... The thing about the interplay of biological issues and sin issues is that when the biological issues are addressed, much of the sin issues are immediately diffused. It's like the child having a screaming temper tantrum because they are exhausted after a long day of activities. Get the kid a nap, and then addressing the tantrum becomes a lot more effective. When my blood sugar stabilized after the angry conversation with my friend, no one needed to lecture me on how I had treated her. And my temptation to anger with her was immediately removed. Dealing with the biological greatly aided the spiritual.

In church settings where, to put it as bluntly as some might put it, the commended books may be Blame it on the Brain? there's an approach to counseling that views the social and medical sciences with a skepticism that would not be grounded in the theological concept of "common grace".  This may in the long run turn out to have been a difference between some of the actually Reformed on the one hand and the new Calvinists or neo-Reformed on the other. 

But one of the things that a very, very close reading of a new Calvinist's ideas on counseling and spiritual warfare could yield is a belief that the individual self is thoroughly integrated across the premises of mind, body and spirit.  So if that was the case in Mark Driscoll's approach ...

... and he was clear about this in the Q&A of the session ... then what else may have been going on?  After all, Mars Hill has been formally dissolved even if it doesn't expire formally until the end of this year.  Wendy Alsup, over at Practical Theology for Women sums up something she saw in the following way:
I have had the chance to watch people privately and publicly despise rebuke, and ultimately again and again their ministries were destroyed by their pride. They valued teachability in others, but only if they were the teachers. The teacher couldn't be taught, and everything unraveled in the aftermath. This was certainly the case at Mars Hill, and now there is no Mars Hill. I find that reality sobering. Having been a part of the church at its highest point, I soberly reflect on its downfall, God removing the lampstand if you will, and I note again and again the inability of leadership to hear and accept reprimand and rebuke at key moments in its past.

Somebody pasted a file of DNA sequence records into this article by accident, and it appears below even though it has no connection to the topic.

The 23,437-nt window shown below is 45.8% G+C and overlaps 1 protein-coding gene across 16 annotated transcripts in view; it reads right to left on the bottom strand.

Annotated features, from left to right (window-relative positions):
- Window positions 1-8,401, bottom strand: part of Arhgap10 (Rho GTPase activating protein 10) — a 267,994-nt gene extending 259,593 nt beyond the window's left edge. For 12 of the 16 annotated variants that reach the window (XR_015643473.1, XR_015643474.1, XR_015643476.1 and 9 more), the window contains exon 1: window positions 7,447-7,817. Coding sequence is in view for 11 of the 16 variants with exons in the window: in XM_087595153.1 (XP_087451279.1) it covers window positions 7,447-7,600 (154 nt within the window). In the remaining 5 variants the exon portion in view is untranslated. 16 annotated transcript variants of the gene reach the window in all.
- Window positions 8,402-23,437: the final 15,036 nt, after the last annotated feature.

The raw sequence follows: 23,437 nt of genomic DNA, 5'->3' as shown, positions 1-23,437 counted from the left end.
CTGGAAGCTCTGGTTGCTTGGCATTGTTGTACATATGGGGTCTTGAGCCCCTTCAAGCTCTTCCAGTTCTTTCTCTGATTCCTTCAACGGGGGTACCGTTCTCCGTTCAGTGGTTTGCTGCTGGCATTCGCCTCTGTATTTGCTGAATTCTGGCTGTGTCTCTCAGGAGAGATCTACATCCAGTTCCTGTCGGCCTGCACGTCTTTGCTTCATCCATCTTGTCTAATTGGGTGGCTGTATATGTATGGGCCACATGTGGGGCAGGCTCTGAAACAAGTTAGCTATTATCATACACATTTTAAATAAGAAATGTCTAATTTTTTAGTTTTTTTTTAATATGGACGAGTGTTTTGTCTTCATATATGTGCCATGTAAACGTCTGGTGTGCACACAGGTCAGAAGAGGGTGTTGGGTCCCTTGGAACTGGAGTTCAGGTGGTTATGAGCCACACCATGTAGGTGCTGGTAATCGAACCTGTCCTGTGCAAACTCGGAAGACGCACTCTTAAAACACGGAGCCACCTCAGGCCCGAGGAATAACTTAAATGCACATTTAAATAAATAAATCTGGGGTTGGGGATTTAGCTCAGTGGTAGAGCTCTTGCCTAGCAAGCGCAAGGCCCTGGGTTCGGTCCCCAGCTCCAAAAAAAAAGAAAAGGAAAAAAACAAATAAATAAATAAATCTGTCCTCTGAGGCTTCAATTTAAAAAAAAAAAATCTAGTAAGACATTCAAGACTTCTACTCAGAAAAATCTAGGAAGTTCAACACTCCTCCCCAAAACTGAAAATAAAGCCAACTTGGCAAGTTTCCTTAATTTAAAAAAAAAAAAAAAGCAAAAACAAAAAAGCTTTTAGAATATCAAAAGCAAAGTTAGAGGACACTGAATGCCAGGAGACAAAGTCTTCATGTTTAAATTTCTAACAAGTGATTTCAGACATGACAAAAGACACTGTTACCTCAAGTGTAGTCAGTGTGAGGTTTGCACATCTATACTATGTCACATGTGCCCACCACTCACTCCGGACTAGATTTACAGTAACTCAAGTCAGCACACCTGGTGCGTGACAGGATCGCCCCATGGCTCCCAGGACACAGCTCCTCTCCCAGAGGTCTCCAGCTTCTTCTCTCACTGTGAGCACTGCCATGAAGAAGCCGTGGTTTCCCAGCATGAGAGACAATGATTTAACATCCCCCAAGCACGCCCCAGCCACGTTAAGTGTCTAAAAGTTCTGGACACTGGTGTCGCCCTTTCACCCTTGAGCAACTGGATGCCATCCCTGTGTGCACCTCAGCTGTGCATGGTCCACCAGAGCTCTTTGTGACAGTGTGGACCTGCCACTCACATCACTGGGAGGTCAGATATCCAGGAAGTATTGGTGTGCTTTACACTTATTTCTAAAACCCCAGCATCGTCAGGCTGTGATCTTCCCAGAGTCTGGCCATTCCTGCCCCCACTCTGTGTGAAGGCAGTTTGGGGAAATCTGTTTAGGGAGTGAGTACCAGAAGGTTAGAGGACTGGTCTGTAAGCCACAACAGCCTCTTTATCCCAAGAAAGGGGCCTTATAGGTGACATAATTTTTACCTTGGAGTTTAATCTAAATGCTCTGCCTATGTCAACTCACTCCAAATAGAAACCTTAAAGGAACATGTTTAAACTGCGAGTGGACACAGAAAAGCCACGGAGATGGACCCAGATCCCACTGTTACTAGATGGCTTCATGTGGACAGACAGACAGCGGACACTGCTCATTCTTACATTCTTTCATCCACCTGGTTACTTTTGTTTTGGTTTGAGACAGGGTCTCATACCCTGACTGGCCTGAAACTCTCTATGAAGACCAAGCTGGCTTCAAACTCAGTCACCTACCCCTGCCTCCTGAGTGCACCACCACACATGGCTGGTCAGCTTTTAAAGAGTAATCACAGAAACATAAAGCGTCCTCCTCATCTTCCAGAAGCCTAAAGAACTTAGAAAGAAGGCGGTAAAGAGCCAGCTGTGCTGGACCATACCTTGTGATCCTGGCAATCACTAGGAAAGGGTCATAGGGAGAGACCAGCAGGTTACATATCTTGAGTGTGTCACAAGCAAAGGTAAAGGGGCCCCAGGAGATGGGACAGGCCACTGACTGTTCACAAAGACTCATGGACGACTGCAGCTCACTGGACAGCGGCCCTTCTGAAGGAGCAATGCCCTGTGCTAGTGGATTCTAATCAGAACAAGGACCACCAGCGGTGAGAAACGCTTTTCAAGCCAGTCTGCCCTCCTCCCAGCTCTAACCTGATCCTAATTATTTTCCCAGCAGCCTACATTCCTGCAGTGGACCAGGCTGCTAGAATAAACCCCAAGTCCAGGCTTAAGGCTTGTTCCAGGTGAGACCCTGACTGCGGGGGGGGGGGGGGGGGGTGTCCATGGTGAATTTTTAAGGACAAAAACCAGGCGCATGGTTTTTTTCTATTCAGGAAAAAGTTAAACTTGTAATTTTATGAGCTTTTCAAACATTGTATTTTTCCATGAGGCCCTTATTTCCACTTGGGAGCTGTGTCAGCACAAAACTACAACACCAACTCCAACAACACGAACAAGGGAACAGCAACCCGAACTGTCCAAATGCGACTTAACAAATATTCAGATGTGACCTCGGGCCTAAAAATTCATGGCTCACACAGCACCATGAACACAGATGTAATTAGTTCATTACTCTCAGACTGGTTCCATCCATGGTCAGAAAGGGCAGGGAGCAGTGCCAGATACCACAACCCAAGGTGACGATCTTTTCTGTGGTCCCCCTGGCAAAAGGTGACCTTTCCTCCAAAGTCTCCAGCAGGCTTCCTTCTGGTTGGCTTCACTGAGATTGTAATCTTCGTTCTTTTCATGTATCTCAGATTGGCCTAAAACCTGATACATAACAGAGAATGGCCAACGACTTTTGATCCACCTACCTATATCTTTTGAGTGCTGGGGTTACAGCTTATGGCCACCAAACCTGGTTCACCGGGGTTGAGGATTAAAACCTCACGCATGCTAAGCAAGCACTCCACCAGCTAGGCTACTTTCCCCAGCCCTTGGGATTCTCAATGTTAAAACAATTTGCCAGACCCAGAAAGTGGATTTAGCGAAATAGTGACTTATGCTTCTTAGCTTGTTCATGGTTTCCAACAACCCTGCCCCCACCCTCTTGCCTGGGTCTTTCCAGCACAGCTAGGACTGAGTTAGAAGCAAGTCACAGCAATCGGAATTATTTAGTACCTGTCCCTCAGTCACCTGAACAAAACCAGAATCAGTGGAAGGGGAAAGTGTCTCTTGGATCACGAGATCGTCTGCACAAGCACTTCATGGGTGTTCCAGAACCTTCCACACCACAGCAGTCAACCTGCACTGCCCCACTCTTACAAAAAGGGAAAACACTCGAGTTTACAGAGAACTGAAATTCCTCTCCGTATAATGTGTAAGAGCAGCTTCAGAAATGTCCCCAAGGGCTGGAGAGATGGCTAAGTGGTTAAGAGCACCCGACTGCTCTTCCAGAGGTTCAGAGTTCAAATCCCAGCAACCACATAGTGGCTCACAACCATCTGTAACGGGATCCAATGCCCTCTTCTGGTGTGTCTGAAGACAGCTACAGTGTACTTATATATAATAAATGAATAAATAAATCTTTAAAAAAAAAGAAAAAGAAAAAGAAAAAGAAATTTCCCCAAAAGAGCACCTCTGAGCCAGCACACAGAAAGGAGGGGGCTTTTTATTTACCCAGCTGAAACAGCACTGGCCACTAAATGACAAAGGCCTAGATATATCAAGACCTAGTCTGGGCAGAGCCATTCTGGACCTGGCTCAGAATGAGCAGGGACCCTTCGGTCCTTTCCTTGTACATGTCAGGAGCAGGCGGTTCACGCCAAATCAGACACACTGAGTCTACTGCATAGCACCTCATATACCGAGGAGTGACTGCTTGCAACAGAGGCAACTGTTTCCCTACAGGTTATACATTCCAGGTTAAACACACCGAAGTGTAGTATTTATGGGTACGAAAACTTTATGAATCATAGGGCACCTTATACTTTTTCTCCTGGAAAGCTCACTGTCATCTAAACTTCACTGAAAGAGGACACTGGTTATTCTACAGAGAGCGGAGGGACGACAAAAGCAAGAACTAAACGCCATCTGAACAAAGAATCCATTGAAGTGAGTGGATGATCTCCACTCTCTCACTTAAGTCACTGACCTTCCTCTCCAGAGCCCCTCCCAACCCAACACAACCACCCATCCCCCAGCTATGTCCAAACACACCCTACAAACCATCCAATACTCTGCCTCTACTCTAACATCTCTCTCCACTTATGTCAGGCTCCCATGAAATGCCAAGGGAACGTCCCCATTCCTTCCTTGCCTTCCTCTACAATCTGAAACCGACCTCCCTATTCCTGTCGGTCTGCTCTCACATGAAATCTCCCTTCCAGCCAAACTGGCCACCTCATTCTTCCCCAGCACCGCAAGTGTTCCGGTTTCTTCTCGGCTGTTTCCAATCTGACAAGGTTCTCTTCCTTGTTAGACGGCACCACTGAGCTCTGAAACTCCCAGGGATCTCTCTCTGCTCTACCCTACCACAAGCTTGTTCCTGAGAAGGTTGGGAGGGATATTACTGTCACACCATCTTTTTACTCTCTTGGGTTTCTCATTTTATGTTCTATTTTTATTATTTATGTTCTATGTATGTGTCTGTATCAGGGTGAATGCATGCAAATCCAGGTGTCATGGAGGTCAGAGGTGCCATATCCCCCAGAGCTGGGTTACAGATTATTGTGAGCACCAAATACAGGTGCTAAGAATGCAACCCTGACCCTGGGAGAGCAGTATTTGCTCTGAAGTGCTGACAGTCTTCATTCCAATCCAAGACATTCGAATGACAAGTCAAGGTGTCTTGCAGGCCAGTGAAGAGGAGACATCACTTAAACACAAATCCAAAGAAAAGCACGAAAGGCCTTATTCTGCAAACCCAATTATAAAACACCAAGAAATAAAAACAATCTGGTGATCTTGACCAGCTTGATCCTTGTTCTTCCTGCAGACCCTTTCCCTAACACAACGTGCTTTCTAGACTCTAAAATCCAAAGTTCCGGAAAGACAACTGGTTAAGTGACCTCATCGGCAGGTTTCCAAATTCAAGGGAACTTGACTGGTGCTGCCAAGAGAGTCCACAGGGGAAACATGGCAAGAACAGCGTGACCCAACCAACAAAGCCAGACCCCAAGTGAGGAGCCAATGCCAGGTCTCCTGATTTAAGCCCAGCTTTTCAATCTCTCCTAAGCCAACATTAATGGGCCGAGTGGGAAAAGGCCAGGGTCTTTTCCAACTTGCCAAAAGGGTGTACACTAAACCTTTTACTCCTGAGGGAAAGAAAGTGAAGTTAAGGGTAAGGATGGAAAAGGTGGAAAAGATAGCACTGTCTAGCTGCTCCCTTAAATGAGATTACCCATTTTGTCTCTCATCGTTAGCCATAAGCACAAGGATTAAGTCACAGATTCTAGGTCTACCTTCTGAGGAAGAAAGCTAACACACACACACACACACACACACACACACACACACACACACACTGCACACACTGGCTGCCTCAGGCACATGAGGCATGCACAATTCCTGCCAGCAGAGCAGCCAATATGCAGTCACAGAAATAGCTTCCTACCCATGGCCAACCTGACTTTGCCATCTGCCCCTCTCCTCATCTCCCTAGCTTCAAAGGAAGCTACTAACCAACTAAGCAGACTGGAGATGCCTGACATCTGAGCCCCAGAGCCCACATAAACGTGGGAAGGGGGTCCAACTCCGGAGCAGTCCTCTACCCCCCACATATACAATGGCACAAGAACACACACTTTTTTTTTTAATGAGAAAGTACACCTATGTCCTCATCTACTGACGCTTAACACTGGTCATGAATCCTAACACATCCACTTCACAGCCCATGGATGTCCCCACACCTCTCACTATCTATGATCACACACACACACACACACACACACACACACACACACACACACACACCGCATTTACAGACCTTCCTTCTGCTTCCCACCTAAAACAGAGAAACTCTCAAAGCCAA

I am nearing the finish line to my Mars Hill Case Study – which turned out to be a 10-month research project totaling over 50,000 words. The few remaining posts deal primarily with my conclusions, with some last recommendations mixed in here and there. This particular article focuses in on what I have distilled from considering some of Mark Driscoll’s toxic behavior patterns and the underlying characteristics that disqualify him from positions where he is given authority over people and/or is commended as being a public role model. (For extensive information on those personal issues, see the Case Study page 05 Leadership Problems.) I have not seen evidence of repentance necessary to even consider suggesting he should be restored to leadership. Rather, there is a continuing evidence stream of his contempt.